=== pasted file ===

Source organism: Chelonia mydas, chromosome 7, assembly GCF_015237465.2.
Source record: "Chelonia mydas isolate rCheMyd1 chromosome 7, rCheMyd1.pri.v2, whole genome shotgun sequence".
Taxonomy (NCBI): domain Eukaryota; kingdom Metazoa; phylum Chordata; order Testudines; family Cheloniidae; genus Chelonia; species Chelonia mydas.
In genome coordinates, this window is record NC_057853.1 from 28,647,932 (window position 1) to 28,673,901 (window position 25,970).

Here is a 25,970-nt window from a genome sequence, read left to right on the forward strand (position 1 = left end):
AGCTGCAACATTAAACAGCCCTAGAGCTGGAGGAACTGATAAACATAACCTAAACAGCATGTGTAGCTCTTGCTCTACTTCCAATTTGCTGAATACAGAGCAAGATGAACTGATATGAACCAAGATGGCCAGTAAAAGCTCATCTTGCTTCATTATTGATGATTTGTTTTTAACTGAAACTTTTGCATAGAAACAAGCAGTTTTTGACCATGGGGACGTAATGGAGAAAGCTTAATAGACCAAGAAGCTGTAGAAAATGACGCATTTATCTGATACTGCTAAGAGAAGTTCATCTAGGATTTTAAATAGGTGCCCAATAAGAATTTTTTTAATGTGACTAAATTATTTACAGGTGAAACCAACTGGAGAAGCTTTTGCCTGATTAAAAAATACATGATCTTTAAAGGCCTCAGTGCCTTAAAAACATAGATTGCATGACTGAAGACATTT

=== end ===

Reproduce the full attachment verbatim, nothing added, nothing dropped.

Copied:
Source organism: Chelonia mydas, chromosome 7, assembly GCF_015237465.2.
Source record: "Chelonia mydas isolate rCheMyd1 chromosome 7, rCheMyd1.pri.v2, whole genome shotgun sequence".
Taxonomy (NCBI): domain Eukaryota; kingdom Metazoa; phylum Chordata; order Testudines; family Cheloniidae; genus Chelonia; species Chelonia mydas.
In genome coordinates, this window is record NC_057853.1 from 28,647,932 (window position 1) to 28,673,901 (window position 25,970).

Here is a 25,970-nt window from a genome sequence, read left to right on the forward strand (position 1 = left end):
AGCTGCAACATTAAACAGCCCTAGAGCTGGAGGAACTGATAAACATAACCTAAACAGCATGTGTAGCTCTTGCTCTACTTCCAATTTGCTGAATACAGAGCAAGATGAACTGATATGAACCAAGATGGCCAGTAAAAGCTCATCTTGCTTCATTATTGATGATTTGTTTTTAACTGAAACTTTTGCATAGAAACAAGCAGTTTTTGACCATGGGGACGTAATGGAGAAAGCTTAATAGACCAAGAAGCTGTAGAAAATGACGCATTTATCTGATACTGCTAAGAGAAGTTCATCTAGGATTTTAAATAGGTGCCCAATAAGAATTTTTTTAATGTGACTAAATTATTTACAGGTGAAACCAACTGGAGAAGCTTTTGCCTGATTAAAAAATACATGATCTTTAAAGGCCTCAGTGCCTTAAAAACATAGATTGCATGACTGAAGACATTT